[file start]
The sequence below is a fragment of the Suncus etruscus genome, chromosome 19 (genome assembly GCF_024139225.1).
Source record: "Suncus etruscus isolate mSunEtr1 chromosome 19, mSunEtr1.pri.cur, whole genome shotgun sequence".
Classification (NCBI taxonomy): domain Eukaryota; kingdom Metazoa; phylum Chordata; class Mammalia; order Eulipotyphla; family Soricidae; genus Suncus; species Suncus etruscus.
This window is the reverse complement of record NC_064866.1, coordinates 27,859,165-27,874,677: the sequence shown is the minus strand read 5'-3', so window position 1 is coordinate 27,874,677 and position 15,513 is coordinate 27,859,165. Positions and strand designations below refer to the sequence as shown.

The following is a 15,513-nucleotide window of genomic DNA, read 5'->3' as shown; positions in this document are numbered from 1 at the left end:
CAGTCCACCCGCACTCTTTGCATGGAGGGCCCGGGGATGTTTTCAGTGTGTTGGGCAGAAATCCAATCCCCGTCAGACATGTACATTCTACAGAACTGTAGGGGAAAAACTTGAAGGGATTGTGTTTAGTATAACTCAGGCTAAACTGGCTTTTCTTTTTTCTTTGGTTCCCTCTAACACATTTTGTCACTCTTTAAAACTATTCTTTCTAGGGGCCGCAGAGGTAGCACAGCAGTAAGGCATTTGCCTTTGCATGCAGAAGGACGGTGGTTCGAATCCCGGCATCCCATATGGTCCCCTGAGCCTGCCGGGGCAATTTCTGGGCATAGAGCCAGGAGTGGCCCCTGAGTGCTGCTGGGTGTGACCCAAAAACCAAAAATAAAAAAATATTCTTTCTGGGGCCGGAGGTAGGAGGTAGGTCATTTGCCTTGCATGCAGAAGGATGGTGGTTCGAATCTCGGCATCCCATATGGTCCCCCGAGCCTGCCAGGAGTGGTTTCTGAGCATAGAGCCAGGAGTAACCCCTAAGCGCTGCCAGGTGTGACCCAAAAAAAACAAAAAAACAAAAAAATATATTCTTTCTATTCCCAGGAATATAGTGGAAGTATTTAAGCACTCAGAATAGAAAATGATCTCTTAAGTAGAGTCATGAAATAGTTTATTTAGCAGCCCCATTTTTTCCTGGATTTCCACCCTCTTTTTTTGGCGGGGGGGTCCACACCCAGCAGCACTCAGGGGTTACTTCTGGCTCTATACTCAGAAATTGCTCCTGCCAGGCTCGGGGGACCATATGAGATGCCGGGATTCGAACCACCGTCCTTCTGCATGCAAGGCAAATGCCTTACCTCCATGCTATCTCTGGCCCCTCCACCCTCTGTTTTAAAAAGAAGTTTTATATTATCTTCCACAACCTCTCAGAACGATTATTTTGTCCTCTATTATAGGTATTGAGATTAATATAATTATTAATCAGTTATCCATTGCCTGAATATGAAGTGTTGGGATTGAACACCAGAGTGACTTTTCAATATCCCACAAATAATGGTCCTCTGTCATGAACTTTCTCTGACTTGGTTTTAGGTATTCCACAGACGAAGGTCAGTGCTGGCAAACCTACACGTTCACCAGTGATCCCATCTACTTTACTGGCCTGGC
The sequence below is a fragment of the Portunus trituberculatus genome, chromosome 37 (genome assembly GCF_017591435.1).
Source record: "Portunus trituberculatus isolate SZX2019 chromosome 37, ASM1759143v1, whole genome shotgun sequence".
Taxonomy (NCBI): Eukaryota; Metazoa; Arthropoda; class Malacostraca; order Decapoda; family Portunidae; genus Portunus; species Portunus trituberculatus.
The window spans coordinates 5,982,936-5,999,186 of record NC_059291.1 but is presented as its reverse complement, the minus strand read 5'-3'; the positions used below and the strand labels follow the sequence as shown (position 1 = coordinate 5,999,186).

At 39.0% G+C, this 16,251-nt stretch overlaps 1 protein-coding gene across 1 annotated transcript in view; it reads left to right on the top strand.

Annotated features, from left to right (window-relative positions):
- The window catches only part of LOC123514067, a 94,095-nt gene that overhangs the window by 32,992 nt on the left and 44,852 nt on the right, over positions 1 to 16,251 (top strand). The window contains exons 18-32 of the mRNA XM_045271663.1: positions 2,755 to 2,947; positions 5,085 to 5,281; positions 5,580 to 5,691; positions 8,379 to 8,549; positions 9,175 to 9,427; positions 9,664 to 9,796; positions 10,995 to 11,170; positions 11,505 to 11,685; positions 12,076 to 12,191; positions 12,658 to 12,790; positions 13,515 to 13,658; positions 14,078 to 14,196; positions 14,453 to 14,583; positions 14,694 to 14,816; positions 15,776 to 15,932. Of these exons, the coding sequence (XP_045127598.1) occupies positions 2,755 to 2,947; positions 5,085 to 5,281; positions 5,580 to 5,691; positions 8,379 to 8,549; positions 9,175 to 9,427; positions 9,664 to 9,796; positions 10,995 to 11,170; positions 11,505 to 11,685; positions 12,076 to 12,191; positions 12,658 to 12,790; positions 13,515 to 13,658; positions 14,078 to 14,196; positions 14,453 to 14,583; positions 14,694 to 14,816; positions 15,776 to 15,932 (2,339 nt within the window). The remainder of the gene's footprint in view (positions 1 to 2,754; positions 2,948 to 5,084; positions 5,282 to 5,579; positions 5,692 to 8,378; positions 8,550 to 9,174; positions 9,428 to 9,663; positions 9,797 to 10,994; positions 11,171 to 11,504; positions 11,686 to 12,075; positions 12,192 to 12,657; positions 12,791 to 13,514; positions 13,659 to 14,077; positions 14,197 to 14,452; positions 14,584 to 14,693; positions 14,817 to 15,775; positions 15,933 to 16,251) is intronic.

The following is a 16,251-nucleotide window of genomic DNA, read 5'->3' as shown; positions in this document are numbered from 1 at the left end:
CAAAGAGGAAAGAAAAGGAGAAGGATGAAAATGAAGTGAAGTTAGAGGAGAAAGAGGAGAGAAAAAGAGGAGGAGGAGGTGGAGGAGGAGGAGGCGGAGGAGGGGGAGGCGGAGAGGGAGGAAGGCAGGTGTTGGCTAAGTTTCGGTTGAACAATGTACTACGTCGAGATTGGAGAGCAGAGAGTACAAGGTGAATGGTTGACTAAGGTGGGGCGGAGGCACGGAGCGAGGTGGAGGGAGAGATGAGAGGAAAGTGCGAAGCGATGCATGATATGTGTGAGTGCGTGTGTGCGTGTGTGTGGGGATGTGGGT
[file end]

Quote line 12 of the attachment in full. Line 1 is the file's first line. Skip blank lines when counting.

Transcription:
Annotated features, from left to right (window-relative positions):